Some of the businesses featured in this video may now be closed—either temporarily or permanently. Check the links below for the latest information.
A short drive from the surf and sand of Southern California, an entirely different landscape emerges: the mountains, lakes, and scenery of the Inland Empire. Head east from San Diego, Orange County, or Los Angeles, and take a California road trip along the 110-mile-long Rim of the World Scenic Byway, nicknamed for its stunning views along the cliffs of the San Bernardino Mountains. Here are five great stops to make along the way, culminating at Big Bear Lake.
Embark on the Rim of the World
The Inland Empire byway begins at Cajon Pass, on State Highway 138 between the San Bernardino and San Gabriel Mountains. You can take this California road trip year-round: You’ll want tire chains during the snowy winter, but that’s also when you can make snow angels in the Snow Play Area. Make the most of photo-op-ready turnouts, like Silverwood Lake Overlook off State Highway 138, which offers a view of the sparkling lake.
Recharge at Lake Arrowhead
Take a detour on State Route 173 to relax at this deep-blue mountain lake and the quaint town that neighbors it. Stay the night at Lake Arrowhead Resort & Spa, just outside the village, where you can kayak across the lake, roast s’mores on the shore, or get a massage. While you’re here, hike a stretch of the Pacific Crest Trail—about seven miles from the lake—or take a steamboat ride on the Arrowhead Queen to ogle lakefront homes and learn about the movies filmed here over the years. Stop at Shop Road Trip and pick up some hand-crafted pottery, sun-catchers, vintage rugs, and native-tribe-made sweaters (Ed. note: Shop Road Trip on the Rim of the World is permanently closed.)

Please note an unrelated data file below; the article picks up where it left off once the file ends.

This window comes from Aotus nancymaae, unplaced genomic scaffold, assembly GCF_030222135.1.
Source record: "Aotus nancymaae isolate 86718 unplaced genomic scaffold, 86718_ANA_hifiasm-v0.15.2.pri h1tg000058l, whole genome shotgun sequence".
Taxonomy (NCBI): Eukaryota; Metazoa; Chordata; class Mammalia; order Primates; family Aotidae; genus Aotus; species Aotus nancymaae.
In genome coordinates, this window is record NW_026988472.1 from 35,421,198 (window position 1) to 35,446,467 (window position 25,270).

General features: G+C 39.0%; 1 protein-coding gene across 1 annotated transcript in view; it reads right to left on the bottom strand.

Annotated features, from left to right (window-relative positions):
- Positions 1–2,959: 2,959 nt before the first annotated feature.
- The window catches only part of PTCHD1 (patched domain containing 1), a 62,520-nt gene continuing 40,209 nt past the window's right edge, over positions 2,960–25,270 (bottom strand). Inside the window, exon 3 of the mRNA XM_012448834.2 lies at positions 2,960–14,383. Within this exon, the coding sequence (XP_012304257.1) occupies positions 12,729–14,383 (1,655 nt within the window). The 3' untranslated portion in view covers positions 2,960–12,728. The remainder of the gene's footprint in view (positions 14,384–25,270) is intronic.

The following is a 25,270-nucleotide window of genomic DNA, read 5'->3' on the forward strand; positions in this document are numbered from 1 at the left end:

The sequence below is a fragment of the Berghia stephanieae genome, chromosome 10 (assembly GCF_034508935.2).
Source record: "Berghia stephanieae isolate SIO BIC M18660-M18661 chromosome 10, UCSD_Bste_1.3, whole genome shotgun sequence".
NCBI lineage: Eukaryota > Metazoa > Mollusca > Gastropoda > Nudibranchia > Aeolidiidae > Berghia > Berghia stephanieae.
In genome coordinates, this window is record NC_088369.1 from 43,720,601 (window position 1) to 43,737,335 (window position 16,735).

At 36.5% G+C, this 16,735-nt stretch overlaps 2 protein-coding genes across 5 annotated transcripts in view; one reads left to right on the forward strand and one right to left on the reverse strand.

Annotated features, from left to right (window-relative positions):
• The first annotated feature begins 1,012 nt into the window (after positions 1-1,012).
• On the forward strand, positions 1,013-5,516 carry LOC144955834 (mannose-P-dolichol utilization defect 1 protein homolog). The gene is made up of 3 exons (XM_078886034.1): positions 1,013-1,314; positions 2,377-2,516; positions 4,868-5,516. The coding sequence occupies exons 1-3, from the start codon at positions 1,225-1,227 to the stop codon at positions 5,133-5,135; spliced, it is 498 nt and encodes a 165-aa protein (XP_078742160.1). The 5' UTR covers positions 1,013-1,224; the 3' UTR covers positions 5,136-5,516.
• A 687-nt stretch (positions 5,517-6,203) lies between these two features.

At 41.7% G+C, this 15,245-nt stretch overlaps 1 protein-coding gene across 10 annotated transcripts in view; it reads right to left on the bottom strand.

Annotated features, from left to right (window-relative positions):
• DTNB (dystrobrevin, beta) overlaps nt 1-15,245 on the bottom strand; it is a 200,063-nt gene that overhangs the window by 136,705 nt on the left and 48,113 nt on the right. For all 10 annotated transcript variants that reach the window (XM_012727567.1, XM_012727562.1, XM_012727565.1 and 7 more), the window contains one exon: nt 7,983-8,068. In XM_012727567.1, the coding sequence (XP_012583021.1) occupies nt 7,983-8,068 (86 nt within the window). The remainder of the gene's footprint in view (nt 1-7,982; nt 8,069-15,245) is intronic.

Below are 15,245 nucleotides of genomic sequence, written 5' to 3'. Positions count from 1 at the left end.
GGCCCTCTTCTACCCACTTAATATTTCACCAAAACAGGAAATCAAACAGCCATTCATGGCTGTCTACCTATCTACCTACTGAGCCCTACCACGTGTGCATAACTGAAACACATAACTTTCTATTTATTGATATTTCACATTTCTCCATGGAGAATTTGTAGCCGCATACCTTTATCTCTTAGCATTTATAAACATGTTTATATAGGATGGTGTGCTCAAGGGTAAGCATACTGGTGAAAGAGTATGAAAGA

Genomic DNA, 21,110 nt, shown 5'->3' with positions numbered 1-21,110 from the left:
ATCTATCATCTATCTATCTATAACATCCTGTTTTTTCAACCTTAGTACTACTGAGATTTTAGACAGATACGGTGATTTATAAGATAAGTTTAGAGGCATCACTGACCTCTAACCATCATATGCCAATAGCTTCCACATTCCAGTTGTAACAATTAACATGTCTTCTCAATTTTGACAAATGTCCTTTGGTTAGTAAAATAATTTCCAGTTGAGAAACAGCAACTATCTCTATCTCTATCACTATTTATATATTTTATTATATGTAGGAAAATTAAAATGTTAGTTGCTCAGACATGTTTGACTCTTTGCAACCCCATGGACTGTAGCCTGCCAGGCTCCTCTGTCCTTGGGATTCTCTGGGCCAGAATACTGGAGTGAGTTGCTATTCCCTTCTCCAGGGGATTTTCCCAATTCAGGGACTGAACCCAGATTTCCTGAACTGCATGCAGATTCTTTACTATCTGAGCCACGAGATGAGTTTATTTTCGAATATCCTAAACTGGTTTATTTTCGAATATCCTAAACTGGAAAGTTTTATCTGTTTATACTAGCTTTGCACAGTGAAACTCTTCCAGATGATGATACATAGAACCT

Play at Big Bear Lake
Get on State Route 18 and head toward Big Bear Lake Village. Embrace the Alpine scenery on the western side of the Rim by staying in a modern version of a mountain cabin. The cottages of Noon Lodge, which first opened in the 1950s, have been renovated with cedar detailing, kitchens, fireplaces, and cheeky-cabin decor (as well as TVs and WiFi). For a great breakfast or lunch, stop at Big Bear Local, owned by pro surfer Sanoe Lake Eaton and her husband, where they serve California-meets-Hawaii cuisine like teriyaki, poke, and açai bowls, along with marshmallow-laced lattes. (Ed. note: Big Bear Local restaurant on the Rim of the World is permanently closed.)
Zipline Between the Trees
Skis, snowboards, and hiking boots may be the classic ways to enjoy Big Bear Mountain, but they’re not the only way to get a head rush around here. Action Tours offers outings with snow shoes, Segways, and even tree-rope-climbing gear. Or, take one of their zipline tours, a three-hour adventure with nine runs amid the trees and mountain scenery.
Hike Castle Rock Trail
Get one more awesome view in the Big Bear area on the popular Castle Rock Trail, a sometimes-steep three-mile hike. The forest-lined walk takes you past huge granite boulders as you ascend through Ponderosa pines, white firs, and incense cedars to get a panoramic view of Big Bear Lake. Come in spring or summer to see a waterfall, and keep an eye out for herons, hawks, and even bald eagles.